Evo: As the student demographic becomes more non-traditional, will continuing education units have to play a larger role in helping their colleagues express the benefits of their programs in these new labor market-relevant terms?

JR: The mission of our division is to help reach more students with high-quality programs. That’s something that we’re hoping we can bring to the table— from a workflow and process and expertise perspective—to help these programs, because it is a different audience. How we message and the language that we use is important. At the end of the day, it’s being able to articulate what is unique and different around the learning experiences; that’s a key part of dealing with adult learners. People are there because they’re trying to build their skills and knowledge to help with their practice.

Success to us is not use of the web portal; it’s not driving up the number of applications such that we don’t make good decisions around who these programs are designed and suitable for. Success for us is making more students aware of the opportunities here and considering whether it makes sense, in terms of their career goals and or learning goals, to apply here. Our hope is there will be more students that will have opportunities to take advantage of our experience.

Evo: In six years, what do you hope the portal will look like and how do you think it’ll work?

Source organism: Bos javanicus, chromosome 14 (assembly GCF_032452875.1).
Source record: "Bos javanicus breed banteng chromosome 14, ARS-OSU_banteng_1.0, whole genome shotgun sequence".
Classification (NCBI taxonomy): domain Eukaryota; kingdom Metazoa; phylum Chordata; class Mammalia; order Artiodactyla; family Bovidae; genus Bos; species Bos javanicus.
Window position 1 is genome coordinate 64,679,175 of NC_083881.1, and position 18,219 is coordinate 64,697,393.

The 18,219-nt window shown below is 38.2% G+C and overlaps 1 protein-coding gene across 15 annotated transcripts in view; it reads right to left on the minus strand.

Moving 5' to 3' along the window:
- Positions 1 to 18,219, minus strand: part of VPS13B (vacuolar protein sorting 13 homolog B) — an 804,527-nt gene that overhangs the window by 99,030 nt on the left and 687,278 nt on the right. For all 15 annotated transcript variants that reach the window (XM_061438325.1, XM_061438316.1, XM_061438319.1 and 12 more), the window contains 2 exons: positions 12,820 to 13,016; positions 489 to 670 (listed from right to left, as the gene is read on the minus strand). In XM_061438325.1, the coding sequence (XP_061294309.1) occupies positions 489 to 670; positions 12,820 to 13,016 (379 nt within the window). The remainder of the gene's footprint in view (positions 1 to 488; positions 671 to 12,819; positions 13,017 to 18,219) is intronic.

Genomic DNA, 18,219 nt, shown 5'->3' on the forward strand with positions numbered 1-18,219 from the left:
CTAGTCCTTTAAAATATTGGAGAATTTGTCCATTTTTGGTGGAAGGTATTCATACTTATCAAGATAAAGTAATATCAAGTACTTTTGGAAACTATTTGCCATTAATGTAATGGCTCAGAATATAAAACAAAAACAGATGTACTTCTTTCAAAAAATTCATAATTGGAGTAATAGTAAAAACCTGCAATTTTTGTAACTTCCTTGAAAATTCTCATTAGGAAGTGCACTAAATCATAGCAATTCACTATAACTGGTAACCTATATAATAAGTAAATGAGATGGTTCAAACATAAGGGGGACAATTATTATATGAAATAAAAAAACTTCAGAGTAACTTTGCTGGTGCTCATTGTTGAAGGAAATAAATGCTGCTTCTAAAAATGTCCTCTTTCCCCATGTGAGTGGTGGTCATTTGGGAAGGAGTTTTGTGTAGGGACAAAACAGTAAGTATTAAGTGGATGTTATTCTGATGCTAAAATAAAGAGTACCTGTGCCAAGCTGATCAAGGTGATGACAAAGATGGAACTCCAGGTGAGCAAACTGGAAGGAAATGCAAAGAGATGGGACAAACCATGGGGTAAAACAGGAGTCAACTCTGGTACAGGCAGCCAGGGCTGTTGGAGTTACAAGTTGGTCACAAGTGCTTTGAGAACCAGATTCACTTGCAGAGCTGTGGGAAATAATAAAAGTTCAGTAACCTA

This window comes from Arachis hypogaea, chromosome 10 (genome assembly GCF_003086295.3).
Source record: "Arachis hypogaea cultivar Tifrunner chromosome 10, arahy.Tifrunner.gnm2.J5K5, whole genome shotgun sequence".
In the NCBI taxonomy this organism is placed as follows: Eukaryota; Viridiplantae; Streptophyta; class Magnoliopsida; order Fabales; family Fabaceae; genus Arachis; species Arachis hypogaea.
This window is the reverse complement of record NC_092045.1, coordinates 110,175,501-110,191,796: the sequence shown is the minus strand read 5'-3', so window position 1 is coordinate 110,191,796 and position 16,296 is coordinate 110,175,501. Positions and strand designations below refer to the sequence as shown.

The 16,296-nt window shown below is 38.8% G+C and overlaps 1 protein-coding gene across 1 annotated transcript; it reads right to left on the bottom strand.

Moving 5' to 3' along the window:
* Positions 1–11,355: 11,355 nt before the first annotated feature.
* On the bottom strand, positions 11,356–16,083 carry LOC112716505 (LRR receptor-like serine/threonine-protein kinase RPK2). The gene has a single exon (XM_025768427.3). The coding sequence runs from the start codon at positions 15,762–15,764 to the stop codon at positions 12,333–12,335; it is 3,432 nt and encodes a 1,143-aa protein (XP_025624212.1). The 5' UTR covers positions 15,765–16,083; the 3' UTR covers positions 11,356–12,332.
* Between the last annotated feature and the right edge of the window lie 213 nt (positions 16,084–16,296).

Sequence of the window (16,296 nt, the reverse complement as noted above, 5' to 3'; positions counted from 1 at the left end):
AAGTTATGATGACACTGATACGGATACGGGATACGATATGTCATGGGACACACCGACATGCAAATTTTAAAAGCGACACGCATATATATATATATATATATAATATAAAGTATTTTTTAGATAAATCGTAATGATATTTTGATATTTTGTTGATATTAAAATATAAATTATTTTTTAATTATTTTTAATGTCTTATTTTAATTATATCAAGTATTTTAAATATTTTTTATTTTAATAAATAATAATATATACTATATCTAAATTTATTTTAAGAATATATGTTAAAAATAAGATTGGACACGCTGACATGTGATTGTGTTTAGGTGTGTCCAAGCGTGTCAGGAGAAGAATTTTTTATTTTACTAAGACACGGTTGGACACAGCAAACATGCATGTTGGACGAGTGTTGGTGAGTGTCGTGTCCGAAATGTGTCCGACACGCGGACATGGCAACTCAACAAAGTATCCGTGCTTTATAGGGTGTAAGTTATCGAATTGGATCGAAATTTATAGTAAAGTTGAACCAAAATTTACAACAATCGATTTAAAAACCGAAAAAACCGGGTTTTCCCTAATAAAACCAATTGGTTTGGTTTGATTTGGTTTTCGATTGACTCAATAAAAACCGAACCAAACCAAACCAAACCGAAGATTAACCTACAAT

JR: Since we’ve launched this, we’ve had thousands of people go on the site. Success is that we continue to grow the number of people that are on the site and actually request additional information. More eyeballs leading to requests for information translates to success because that means our portal is achieving our goal of increasing access by offering a organized and systematic pathway to institutional programming.

Evo: Is there anything you’d’ like to add about what you’re hoping the Advance Your Career portal will achieve in the future and what it took to actually build it?

JR: It took a tremendous amount of collaboration on the front end to launch the portal. Where we’re going next is to continue to enhance the functionality of the portal, and to include a section in that will highlight our non-credit offerings. We’re in the credit world so the currency is credit leading to the certificate, a credential and/or a master’s degree. However, we want to build out the portal to include some of the non-credit offerings that have a way to help those in the workforce that might want to come in for a stand-alone course. For us, going forward, we want to continue to try to add to the portal as we’re building programs on campus.

This interview has been edited for length.

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Key Takeaways

  • Continuing Studies took the lead in creating a portal that helps non-traditional students find programs aimed at working adults offered across the institution, improving access for this demographic.

  • The willingness of leaders across the institution to collaborate was key to driving the creation of the portal forward.

  • Continuing education leaders have an important role to play in helping their colleagues develop messaging for their programs that more closely meets the expectations of today’s students.